Former Pakistan PM Imran Khan stable after 'assassination attempt'
- Khan was wounded when shots were fired from the crowd near Gujranwala, his senior aide, Raoof Hasan, told AFP.
Islamabad. Former Pakistan Prime Minister Imran Khan was in stable condition after being shot in the foot Thursday at a political rally in what the country's president deemed "a heinous assassination attempt".
Khan has been leading a march since Friday from the city of Lahore towards the capital, Islamabad, campaigning for fresh elections after being ousted from office in April.
Khan was wounded when shots were fired from the crowd near Gujranwala, his senior aide, Raoof Hasan, told AFP.
"This was an attempt to kill him, to assassinate him," Hasan said, adding that one alleged attacker had been shot dead and a second taken into police custody.
In a tweet, Pakistan's President Arif Alvi also called it "a heinous assassination attempt".
"I thank Allah that he is safe but injured with few bullets in his leg & hopefully non-critical," he tweeted.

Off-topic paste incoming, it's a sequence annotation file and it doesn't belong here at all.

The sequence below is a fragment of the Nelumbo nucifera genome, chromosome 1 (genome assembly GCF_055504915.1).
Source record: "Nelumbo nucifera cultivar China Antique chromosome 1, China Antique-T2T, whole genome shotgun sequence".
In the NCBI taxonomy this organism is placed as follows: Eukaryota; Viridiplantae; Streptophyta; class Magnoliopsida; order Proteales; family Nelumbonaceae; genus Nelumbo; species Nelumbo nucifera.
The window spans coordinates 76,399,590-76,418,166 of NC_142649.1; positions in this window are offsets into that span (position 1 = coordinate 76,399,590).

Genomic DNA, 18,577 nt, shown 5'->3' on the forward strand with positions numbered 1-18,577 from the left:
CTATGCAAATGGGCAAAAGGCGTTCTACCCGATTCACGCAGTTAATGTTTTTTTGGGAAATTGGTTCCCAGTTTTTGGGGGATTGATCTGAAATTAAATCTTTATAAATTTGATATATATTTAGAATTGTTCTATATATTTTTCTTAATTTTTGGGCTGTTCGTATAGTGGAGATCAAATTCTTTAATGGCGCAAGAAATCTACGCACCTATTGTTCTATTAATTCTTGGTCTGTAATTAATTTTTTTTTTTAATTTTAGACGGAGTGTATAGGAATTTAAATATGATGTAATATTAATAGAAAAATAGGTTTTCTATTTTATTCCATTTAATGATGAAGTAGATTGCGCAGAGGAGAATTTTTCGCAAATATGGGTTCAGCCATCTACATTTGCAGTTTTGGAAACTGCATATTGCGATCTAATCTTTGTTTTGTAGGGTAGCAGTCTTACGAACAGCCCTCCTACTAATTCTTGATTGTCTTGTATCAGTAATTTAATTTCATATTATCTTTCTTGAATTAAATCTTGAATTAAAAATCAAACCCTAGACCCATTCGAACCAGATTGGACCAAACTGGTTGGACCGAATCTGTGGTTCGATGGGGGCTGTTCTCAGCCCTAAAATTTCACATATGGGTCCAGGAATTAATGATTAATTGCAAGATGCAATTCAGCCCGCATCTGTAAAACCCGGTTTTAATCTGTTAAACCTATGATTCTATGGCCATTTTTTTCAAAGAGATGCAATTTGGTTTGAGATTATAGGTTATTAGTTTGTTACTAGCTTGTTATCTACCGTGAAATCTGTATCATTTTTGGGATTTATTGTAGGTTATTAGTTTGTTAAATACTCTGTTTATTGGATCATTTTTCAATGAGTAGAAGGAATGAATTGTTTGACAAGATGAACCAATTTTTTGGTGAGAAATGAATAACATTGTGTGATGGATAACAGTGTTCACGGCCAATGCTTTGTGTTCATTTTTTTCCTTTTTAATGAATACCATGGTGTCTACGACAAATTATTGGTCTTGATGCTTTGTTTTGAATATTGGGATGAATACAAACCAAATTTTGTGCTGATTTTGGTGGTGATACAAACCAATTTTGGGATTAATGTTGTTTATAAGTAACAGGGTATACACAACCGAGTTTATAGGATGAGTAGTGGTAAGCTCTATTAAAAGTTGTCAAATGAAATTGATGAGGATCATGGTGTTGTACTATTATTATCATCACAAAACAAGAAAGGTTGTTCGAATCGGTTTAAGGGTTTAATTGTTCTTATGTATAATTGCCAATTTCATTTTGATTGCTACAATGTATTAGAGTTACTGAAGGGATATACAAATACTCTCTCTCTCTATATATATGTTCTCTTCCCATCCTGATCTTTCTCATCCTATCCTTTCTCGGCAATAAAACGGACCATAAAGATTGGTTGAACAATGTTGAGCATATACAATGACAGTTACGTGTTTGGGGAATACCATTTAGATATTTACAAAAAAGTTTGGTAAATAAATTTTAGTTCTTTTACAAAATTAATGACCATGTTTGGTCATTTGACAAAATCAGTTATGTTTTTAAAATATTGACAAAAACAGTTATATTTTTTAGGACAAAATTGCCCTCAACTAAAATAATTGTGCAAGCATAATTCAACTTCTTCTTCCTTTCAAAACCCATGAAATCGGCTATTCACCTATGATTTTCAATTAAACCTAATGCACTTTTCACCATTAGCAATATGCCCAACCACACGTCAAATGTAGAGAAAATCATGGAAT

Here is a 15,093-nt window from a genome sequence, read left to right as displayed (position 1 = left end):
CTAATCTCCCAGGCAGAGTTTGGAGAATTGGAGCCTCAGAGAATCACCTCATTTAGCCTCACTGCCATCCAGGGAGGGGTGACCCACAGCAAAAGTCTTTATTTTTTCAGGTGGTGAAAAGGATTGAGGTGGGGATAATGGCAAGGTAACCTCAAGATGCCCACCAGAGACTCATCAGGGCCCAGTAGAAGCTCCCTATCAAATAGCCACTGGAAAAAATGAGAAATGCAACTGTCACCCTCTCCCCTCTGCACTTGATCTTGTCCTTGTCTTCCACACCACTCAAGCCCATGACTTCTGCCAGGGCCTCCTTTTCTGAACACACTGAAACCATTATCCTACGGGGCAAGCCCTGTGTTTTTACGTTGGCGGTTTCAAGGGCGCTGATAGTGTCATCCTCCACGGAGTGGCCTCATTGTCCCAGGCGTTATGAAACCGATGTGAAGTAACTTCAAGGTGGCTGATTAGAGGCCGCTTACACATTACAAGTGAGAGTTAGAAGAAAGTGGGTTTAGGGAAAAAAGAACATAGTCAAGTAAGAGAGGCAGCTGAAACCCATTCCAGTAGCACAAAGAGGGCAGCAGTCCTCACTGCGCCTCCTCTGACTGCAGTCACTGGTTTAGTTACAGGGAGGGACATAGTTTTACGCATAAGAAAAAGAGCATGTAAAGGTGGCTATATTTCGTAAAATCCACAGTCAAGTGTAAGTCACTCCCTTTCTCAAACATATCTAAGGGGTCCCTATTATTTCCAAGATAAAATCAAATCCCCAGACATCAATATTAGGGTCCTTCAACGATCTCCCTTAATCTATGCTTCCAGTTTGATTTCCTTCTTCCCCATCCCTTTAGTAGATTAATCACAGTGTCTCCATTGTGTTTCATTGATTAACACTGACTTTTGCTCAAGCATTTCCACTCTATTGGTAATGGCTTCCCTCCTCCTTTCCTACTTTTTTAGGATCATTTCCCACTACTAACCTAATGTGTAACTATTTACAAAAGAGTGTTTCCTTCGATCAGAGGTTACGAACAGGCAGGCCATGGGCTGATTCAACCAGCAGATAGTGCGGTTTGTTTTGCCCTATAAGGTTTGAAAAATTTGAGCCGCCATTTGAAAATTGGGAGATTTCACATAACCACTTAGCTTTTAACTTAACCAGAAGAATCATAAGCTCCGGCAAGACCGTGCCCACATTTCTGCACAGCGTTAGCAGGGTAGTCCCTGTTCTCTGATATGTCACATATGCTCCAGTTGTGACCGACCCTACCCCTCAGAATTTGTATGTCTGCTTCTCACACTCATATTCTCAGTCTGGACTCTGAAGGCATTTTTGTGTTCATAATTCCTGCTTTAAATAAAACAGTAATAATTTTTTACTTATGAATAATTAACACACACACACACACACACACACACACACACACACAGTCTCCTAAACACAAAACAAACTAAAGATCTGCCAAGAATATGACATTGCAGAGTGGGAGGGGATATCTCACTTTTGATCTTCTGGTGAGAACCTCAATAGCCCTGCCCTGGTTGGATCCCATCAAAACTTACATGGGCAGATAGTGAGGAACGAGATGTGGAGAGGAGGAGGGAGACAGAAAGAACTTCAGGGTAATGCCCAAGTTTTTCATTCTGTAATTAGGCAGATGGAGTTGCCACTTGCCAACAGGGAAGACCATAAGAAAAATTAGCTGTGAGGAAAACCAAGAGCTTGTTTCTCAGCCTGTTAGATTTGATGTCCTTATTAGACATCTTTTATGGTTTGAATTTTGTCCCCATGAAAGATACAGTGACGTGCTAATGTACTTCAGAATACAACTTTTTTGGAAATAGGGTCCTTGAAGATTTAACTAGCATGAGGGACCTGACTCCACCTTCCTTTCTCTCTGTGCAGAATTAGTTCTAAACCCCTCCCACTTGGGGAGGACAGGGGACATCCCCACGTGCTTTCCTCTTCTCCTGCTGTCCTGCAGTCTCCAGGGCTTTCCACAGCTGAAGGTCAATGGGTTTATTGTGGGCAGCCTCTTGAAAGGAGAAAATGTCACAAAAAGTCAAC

Pakistan has been grappling with Islamist militants for decades, and politicians are frequently targeted by assassination attempts.
In 2007 the nation’s first female leader Benazir Bhutto was slain in a suicide attack which still remains unsolved.
Each day during his so-called "long march" 70 year-old Khan has mounted a shipping container towed by a lorry, making speeches from the open top to crowds of thousands in cities and towns along the way.
Die for the country
The former international cricket star was booted from office in April by a no-confidence vote after defections by some of his coalition partners, but he retains mass public support in the South Asian country.
Khan was voted into power in 2018 on an anti-corruption platform by an electorate tired of dynastic politics.
But his mishandling of the economy -- and falling out with a military accused of helping his rise -- sealed his fate.
Since then, he has railed against the establishment and Prime Minister Shehbaz Sharif's government, which he says was imposed on Pakistan by a "conspiracy" involving the United States.
Khan has repeatedly told supporters he was prepared to die for the country, and aides have long warned of unspecified threats made on his life.